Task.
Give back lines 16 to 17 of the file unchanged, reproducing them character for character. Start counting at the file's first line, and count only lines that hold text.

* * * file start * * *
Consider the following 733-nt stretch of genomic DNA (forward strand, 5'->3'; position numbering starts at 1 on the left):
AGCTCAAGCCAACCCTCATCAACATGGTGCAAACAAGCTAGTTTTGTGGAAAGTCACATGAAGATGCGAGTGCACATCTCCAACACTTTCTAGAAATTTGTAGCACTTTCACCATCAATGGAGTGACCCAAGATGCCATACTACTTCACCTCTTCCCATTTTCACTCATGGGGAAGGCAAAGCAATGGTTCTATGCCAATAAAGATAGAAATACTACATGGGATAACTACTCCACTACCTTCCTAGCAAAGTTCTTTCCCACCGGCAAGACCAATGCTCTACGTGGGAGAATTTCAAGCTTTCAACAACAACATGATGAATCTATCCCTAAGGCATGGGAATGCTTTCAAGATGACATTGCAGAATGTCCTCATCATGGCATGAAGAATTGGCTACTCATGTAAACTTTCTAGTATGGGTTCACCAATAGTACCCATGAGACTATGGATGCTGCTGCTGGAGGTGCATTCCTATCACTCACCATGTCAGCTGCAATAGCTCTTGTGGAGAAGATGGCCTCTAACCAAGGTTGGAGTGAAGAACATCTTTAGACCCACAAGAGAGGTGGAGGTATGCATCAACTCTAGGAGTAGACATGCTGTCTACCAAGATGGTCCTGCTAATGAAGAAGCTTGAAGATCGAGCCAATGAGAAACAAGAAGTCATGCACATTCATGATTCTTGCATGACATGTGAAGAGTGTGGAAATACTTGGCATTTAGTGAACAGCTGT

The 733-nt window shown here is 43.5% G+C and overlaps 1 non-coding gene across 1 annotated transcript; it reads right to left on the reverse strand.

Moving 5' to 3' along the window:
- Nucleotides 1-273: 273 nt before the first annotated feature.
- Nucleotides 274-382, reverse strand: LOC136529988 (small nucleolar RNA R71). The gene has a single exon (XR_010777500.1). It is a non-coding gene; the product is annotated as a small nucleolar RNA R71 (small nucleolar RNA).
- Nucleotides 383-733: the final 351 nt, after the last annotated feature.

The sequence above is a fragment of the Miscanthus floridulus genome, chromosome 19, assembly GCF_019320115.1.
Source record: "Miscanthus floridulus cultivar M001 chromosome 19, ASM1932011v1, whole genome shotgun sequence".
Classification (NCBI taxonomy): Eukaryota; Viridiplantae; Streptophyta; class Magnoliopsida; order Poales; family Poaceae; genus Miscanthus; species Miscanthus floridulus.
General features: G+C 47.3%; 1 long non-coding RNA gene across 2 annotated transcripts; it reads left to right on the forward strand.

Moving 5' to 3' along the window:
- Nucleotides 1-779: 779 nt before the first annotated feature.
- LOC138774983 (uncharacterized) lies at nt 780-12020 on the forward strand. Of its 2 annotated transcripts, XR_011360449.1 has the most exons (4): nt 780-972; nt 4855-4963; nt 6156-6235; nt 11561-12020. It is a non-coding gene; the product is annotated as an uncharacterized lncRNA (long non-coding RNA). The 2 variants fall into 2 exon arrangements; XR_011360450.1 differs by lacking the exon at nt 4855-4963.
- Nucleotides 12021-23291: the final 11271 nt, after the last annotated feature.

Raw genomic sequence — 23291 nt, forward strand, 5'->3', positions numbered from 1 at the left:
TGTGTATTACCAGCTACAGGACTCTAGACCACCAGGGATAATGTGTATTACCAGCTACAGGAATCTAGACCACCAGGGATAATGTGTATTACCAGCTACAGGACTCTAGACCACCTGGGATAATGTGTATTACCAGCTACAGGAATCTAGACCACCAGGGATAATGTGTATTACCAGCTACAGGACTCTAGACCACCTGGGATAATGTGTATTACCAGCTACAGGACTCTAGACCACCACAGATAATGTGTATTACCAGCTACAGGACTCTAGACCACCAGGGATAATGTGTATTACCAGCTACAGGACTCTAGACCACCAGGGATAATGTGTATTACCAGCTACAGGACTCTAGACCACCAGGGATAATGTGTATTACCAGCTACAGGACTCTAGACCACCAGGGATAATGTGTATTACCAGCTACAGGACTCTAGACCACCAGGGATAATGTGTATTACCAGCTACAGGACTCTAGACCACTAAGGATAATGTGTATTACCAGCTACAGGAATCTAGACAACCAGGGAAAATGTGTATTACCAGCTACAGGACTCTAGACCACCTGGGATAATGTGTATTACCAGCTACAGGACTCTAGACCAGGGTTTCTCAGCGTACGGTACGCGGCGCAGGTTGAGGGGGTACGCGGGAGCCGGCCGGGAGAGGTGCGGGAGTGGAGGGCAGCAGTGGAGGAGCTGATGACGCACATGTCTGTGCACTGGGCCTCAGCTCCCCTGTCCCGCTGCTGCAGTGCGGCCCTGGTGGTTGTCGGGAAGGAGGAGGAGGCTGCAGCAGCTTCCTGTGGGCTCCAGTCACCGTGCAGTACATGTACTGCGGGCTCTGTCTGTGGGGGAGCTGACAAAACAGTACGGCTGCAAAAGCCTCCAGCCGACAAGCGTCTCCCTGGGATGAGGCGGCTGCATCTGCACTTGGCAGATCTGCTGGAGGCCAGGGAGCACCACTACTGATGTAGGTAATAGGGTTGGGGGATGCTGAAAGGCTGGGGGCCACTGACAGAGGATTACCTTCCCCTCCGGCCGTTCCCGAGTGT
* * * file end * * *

Raw genomic sequence — 23291 nt, forward strand, 5'->3', positions numbered from 1 at the left:
TGTGTATTACCAGCTACAGGACTCTAGACCACCAGGGATAATGTGTATTACCAGCTACAGGAATCTAGACCACCAGGGATAATGTGTATTACCAGCTACAGGACTCTAGACCACCTGGGATAATGTGTATTACCAGCTACAGGAATCTAGACCACCAGGGATAATGTGTATTACCAGCTACAGGACTCTAGACCACCTGGGATAATGTGTATTACCAGCTACAGGACTCTAGACCACCACAGATAATGTGTATTACCAGCTACAGGACTCTAGACCACCAGGGATAATGTGTATTACCAGCTACAGGACTCTAGACCACCAGGGATAATGTGTATTACCAGCTACAGGACTCTAGACCACCAGGGATAATGTGTATTACCAGCTACAGGACTCTAGACCACCAGGGATAATGTGTATTACCAGCTACAGGACTCTAGACCACCAGGGATAATGTGTATTACCAGCTACAGGACTCTAGACCACTAAGGATAATGTGTATTACCAGCTACAGGAATCTAGACAACCAGGGAAAATGTGTATTACCAGCTACAGGACTCTAGACCACCTGGGATAATGTGTATTACCAGCTACAGGACTCTAGACCAGGGTTTCTCAGCGTACGGTACGCGGCGCAGGTTGAGGGGGTACGCGGGAGCCGGCCGGGAGAGGTGCGGGAGTGGAGGGCAGCAGTGGAGGAGCTGATGACGCACATGTCTGTGCACTGGGCCTCAGCTCCCCTGTCCCGCTGCTGCAGTGCGGCCCTGGTGGTTGTCGGGAAGGAGGAGGAGGCTGCAGCAGCTTCCTGTGGGCTCCAGTCACCGTGCAGTACATGTACTGCGGGCTCTGTCTGTGGGGGAGCTGACAAAACAGTACGGCTGCAAAAGCCTCCAGCCGACAAGCGTCTCCCTGGGATGAGGCGGCTGCATCTGCACTTGGCAGATCTGCTGGAGGCCAGGGAGCACCACTACTGATGTAGGTAATAGGGTTGGGGGATGCTGAAAGGCTGGGGGCCACTGACAGAGGATTACCTTCCCCTCCGGCCGTTCCCGAGTGT